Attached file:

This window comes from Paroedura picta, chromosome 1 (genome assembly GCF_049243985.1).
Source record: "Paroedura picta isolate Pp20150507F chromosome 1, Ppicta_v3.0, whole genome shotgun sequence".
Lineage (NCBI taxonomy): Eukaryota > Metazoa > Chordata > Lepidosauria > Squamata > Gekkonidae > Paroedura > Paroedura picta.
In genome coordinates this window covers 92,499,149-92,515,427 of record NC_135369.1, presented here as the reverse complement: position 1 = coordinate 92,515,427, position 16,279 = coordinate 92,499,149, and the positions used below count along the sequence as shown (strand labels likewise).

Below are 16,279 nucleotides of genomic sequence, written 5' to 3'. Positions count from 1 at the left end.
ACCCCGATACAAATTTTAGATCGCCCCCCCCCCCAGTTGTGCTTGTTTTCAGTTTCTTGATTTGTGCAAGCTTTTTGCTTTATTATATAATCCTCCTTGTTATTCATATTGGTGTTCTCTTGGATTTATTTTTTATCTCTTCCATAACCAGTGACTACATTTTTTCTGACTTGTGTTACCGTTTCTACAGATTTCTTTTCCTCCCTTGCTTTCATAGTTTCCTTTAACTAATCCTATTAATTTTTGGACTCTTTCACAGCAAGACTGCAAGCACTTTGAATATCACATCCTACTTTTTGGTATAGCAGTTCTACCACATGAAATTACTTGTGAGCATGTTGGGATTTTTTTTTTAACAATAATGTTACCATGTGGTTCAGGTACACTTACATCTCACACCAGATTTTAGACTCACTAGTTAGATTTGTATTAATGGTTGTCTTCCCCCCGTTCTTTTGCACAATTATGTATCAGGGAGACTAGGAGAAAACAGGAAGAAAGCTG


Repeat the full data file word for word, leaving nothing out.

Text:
This window comes from Paroedura picta, chromosome 1 (genome assembly GCF_049243985.1).
Source record: "Paroedura picta isolate Pp20150507F chromosome 1, Ppicta_v3.0, whole genome shotgun sequence".
Lineage (NCBI taxonomy): Eukaryota > Metazoa > Chordata > Lepidosauria > Squamata > Gekkonidae > Paroedura > Paroedura picta.
In genome coordinates this window covers 92,499,149-92,515,427 of record NC_135369.1, presented here as the reverse complement: position 1 = coordinate 92,515,427, position 16,279 = coordinate 92,499,149, and the positions used below count along the sequence as shown (strand labels likewise).

Below are 16,279 nucleotides of genomic sequence, written 5' to 3'. Positions count from 1 at the left end.
ACCCCGATACAAATTTTAGATCGCCCCCCCCCCCAGTTGTGCTTGTTTTCAGTTTCTTGATTTGTGCAAGCTTTTTGCTTTATTATATAATCCTCCTTGTTATTCATATTGGTGTTCTCTTGGATTTATTTTTTATCTCTTCCATAACCAGTGACTACATTTTTTCTGACTTGTGTTACCGTTTCTACAGATTTCTTTTCCTCCCTTGCTTTCATAGTTTCCTTTAACTAATCCTATTAATTTTTGGACTCTTTCACAGCAAGACTGCAAGCACTTTGAATATCACATCCTACTTTTTGGTATAGCAGTTCTACCACATGAAATTACTTGTGAGCATGTTGGGATTTTTTTTTTAACAATAATGTTACCATGTGGTTCAGGTACACTTACATCTCACACCAGATTTTAGACTCACTAGTTAGATTTGTATTAATGGTTGTCTTCCCCCCGTTCTTTTGCACAATTATGTATCAGGGAGACTAGGAGAAAACAGGAAGAAAGCTG